I don’t think those skills are particularly feminine in the sport — I think they are the skills of the sport [you need] to be successful,” she says. For a world desperate for something besides game reruns and alarming speculation about the future, ESPN came through on 1 July with Born to Play, a documentary from director Viridiana Lieberman, which depicted the Boston Renegade’s 2018 championship season. Affiliate links used when available. The documentary followed the Renegades through their 6-2 regular season, and their subsequent championship run. ESPN’s latest documentary, Born to Play, delves into the little-known world of women’s tackle football. © Copyright 2020 Variety Media, LLC, a subsidiary of Penske Business Media, LLC. Born to Play is the latest documentary to debut on ESPN after the network found great critical and watercooler success with documentaries like the Michael Jordan docuseries The Last Dance, the Bruce Lee doc Like Water, and the Lance Armstrong two-part doc, LANCE.. Variety and the Flying V logos are trademarks of Variety Media, LLC. June 25, 2020. “Football culture has always been aligned with brute strength and domination and hard hits, but the sport itself is actually kind of like a game of chess.”Lieberman didn’t want to shy away from that intensity. Born To Play shines a light on a team of remarkable women, ranging in age from 19-49, from a vast spectrum of backgrounds who dedicate their time, bodies and paychecks to pursue their passion for playing football.All names, trademarks and images are copyright their respective owners. She found it with the Boston Renegades women’s tackle football team, which in 2018 was attempting to win the WFA national championship to redeem themselves for falling short the season before.“One of the things that I loved most about the team is that I felt like they were the purest form of the sport, in the sense that I don’t feel like there’s anything gendered about throwing a ball or making a tackle or running down the field,” Lieberman told With heart, hustle, and hope, the Renegades are on the path to redemption after losing in their championship game the previous year.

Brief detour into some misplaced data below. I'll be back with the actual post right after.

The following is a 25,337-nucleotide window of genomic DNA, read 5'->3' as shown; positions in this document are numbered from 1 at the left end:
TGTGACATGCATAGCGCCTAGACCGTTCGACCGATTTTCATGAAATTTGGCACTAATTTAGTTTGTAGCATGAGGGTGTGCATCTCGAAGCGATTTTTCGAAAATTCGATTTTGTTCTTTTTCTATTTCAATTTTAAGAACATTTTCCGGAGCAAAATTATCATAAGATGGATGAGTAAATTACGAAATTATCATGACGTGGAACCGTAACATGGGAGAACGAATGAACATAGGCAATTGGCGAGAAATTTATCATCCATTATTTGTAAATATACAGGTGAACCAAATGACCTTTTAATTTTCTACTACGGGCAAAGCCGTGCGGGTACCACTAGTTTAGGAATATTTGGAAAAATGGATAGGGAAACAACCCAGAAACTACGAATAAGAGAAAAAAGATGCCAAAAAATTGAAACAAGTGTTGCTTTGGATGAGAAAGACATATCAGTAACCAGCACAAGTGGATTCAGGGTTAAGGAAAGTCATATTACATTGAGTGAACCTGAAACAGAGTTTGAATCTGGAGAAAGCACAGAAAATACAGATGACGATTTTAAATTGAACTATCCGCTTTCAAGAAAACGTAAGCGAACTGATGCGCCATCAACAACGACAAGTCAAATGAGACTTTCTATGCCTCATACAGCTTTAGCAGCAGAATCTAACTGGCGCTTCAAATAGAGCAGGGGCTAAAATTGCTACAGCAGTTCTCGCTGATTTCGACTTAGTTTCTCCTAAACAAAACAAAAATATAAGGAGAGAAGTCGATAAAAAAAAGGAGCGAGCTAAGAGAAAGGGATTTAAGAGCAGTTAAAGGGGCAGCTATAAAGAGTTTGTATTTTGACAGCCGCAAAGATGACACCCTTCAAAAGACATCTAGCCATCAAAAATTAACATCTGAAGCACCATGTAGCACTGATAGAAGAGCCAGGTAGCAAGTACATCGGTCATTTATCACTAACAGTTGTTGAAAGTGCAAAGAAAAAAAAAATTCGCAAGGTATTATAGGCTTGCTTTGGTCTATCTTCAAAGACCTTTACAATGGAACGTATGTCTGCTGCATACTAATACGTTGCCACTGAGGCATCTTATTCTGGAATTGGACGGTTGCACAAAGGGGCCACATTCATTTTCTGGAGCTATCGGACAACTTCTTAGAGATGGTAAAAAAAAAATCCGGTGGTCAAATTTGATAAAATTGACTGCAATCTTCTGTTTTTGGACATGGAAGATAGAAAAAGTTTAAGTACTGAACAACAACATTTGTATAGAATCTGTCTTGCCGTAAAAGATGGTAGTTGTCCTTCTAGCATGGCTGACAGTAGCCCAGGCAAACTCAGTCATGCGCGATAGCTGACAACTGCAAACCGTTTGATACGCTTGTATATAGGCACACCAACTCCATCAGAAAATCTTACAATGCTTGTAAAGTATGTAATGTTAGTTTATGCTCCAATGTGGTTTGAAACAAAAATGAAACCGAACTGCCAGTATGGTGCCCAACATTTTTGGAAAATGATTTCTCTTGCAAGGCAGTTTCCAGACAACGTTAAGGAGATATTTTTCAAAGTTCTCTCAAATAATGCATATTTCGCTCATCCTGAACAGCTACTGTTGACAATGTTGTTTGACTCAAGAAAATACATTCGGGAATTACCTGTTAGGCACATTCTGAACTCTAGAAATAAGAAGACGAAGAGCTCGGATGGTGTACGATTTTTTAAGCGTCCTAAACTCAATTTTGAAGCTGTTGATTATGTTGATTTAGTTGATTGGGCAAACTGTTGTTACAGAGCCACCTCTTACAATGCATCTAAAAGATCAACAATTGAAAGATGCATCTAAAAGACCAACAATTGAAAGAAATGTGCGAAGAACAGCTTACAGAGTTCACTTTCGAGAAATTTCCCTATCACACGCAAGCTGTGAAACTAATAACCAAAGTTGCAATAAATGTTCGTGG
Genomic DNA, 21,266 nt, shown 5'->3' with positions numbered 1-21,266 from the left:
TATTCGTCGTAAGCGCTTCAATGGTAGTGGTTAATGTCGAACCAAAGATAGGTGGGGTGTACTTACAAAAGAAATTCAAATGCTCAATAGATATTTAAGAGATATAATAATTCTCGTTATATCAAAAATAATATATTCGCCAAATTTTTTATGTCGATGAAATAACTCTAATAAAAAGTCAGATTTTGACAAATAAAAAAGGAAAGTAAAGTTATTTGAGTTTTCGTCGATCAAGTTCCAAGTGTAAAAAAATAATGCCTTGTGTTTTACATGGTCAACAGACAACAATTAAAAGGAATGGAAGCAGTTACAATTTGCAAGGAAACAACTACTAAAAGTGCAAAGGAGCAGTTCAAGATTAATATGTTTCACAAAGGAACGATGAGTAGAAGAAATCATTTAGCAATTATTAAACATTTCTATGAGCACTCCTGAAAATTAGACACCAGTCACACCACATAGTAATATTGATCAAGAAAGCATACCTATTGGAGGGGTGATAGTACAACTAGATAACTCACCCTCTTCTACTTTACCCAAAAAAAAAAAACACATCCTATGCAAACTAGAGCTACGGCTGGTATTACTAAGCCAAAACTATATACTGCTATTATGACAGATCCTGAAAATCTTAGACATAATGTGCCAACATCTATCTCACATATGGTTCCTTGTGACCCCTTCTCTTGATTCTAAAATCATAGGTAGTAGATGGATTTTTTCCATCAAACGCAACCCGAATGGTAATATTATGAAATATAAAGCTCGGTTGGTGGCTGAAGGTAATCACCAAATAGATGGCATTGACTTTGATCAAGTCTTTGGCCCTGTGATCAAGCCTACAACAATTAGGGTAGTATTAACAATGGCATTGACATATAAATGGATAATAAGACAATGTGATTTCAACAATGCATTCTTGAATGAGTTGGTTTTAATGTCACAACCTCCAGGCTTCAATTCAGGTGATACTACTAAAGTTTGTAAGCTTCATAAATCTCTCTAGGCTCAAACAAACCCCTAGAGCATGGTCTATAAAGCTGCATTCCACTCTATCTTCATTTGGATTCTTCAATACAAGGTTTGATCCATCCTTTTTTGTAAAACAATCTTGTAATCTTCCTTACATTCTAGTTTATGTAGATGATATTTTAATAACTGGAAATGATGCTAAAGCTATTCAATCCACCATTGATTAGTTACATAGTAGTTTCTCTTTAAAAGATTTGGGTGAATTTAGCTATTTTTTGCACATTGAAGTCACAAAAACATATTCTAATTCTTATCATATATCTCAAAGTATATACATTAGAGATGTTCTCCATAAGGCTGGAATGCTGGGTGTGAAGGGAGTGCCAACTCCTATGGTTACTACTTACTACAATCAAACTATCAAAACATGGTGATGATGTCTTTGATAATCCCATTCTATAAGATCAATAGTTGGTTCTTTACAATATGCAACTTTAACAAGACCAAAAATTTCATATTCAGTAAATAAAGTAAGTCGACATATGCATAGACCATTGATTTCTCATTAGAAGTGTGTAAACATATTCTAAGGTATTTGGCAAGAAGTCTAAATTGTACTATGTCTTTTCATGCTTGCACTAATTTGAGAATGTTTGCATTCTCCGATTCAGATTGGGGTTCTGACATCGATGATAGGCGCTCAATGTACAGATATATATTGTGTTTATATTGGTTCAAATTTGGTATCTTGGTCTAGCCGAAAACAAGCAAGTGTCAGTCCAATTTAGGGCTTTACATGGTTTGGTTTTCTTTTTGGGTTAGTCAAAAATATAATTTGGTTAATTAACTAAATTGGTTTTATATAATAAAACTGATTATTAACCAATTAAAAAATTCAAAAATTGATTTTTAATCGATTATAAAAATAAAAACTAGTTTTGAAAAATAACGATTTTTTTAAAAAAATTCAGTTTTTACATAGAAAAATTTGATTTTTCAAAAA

Click here to read the full article. ESPN will broadcast the world premiere of the women’s football documentary Born To Play on Wednesday, July 1st, 2020, at 9 p.m. EDT. But what is the incentive to do this? The documentary debuts on ESPN July 1 and follows Women's Football Alliance team the Boston Renegades during the 2018 season. The Boston Renegades were born to play.The women’s tackle football team is the subject of the latest ESPN documentary, Born to Play, which follows the athletes throughout their 2018 season as they tried to capture the WFA national championship.Watch the Born to Play trailer below. But she also observed a level of grace when she watched the women’s game, as shown by the athleticism of two of the film’s leads, quarterback Allison Cahill and cornerback Chanté Bonds.“It is a contact sport, but it also requires great finesse. “That’s why I shot sequences in slow motion, so you could actually see the mechanics that were happening.”The helmet-crushing, on-field action is juxtaposed by the quiet ordinariness of the players’ day jobs and private lives. And it’s nothing but to play the sport,” she says.Lieberman identifies as queer, but she lightheartedly describes “Born to Play” as “a gay film not about being gay.”“Growing up as a lesbian, I feel like every story about a gay person or queer person I had to watch in the media was always a story of struggle, and I had this fantasy of kind of retelling stories where people just were who they are,” she explains.Portraying the athletes matter-of-factly, some with same-sex partners and fiancés, was therefore deliberate.“I’m just showing the world for what it is with these women,” she adds, “and they have created a community and a society amongst the team where those things just don’t play a factor.”